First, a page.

WASHINGTON (Nexstar) – During the pandemic, states were prohibited from kicking people off Medicaid. But that provision is soon coming to an end and millions of Americans could lose healthcare coverage, including people who still qualify for Medicaid.

On April 1, states will resume removing people from Medicaid who no longer qualify after a three-year pandemic pause.

“Fourteen to 18 million people are expected to be disenrolled from Medicaid,” said Jennifer Tolbert of the Kaiser Family Foundation.

This includes 6.8 million who could lose coverage even though they still qualify. However, many children will still qualify for Medicaid even if their parents don’t.

“Maybe they don’t get the renewal notice in the mail, maybe they get the notice, and they don’t quite understand it,” Tolbert said.

The Kaiser Family Foundation says many of those Americans who lose Medicaid will still qualify for other subsidized care like Obamacare because of their income levels.

“The key is to facilitate that transition, make sure that they know that that coverage is available, how to apply for it,” Tolbert added.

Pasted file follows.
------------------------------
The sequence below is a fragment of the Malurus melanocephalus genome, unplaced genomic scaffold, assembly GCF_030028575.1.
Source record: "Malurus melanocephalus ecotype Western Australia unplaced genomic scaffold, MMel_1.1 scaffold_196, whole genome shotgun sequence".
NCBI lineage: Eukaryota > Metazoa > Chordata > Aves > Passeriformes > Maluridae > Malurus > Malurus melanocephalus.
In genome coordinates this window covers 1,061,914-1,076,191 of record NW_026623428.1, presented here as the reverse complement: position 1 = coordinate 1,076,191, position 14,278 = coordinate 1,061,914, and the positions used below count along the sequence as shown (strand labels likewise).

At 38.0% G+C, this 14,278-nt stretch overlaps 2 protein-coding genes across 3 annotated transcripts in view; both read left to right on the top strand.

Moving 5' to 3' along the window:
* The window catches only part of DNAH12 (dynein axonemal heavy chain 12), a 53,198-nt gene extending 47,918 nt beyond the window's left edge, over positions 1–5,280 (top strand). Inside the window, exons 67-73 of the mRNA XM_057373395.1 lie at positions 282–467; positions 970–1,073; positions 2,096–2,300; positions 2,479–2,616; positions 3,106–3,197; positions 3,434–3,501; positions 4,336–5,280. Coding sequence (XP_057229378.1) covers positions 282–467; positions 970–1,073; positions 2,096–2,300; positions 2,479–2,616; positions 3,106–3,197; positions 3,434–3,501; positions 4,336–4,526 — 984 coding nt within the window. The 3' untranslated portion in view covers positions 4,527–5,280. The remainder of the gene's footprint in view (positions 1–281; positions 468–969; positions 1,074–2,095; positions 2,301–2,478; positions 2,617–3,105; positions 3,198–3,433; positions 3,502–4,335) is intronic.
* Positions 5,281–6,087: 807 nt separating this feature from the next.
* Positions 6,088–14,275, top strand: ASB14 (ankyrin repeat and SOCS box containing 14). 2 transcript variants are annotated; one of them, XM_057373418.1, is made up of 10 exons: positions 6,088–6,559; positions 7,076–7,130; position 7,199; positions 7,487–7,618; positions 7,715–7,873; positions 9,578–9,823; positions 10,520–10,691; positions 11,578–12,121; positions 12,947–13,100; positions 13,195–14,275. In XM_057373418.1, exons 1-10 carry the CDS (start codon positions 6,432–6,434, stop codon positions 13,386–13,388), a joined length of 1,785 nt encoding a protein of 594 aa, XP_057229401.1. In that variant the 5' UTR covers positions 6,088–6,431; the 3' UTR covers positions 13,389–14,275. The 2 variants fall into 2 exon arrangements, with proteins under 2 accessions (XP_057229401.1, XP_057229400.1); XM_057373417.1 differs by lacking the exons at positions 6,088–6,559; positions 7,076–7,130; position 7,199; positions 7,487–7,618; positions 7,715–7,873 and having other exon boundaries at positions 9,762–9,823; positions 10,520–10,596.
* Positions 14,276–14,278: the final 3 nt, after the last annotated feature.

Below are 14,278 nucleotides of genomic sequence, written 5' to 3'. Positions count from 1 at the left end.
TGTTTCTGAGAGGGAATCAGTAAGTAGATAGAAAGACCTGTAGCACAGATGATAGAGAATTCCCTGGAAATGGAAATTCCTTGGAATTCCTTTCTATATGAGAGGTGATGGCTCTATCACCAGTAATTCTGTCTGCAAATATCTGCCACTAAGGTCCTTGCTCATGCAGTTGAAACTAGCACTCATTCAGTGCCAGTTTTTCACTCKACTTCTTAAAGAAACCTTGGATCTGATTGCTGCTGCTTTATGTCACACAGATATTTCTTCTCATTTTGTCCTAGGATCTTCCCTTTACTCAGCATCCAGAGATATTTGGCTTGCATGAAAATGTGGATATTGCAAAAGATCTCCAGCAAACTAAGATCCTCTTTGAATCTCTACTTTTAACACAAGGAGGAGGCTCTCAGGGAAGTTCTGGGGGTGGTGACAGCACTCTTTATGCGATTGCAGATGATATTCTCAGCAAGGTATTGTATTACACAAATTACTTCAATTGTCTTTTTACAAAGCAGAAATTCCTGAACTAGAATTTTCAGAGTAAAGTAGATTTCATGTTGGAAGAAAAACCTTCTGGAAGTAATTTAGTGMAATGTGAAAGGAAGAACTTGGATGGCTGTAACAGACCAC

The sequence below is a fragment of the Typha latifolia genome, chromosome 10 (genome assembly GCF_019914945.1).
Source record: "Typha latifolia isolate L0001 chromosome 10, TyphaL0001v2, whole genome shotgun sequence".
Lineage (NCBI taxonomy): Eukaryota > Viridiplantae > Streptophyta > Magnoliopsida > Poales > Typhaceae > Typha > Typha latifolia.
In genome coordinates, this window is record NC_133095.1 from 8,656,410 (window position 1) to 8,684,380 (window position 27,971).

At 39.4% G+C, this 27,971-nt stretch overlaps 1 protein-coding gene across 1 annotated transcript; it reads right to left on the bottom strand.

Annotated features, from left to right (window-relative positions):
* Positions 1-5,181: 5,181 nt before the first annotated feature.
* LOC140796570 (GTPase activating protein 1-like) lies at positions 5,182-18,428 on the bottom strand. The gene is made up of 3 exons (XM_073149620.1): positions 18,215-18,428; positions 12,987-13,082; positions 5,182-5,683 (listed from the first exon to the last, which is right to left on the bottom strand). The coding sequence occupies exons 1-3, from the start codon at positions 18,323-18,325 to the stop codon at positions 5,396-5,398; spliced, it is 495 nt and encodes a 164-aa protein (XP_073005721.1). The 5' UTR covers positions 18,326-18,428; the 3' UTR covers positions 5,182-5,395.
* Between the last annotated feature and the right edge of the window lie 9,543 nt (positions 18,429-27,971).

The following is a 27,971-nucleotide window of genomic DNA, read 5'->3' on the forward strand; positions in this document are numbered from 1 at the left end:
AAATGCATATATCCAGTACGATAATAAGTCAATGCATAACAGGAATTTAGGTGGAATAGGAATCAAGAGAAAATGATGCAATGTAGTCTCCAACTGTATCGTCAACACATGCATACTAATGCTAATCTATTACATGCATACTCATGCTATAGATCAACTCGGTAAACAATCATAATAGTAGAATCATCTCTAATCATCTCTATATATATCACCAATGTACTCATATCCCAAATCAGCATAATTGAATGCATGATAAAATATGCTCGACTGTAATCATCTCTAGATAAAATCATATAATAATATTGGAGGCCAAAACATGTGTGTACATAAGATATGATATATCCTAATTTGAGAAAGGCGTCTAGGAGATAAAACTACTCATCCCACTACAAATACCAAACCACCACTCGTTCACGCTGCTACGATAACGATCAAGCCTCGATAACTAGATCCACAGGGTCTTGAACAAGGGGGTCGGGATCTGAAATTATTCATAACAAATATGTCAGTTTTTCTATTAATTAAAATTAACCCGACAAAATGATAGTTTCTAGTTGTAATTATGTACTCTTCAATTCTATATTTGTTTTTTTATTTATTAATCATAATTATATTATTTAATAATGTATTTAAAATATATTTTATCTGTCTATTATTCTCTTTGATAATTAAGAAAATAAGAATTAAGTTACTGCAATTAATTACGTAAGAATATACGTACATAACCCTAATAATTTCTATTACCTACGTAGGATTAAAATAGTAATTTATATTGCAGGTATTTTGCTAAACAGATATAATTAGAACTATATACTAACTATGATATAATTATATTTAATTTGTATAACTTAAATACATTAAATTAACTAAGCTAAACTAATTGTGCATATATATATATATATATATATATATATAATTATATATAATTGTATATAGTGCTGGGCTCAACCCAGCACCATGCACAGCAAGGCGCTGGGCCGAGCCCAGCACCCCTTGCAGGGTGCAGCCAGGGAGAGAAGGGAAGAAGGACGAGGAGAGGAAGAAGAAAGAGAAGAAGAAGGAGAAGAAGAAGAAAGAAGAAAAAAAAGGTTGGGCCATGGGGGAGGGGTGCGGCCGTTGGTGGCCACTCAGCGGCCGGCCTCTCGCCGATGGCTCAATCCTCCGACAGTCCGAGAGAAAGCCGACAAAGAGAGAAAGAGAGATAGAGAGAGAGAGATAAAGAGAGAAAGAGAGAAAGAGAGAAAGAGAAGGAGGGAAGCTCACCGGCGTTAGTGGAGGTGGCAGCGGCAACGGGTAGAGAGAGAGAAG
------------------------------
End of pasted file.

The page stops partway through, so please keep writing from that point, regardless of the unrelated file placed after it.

Secretary of Health and Human Services Xavier Becerra says the Biden administration is working with states to prevent Americans from becoming uninsured.

“One of the best ways to make sure they don’t, is to make sure that governors have adopted the Medicaid expansion program, which lets them cover more Americans within their Medicaid program,” Beccera said.

Soon, 40 states will have expanded Medicaid, but 10 will not. Secretary Becerra says uninsured Americans simply end up in emergency rooms, calling it “the most expensive care.”

Advocates encourage people to get help if they received Medicaid notices they don’t understand.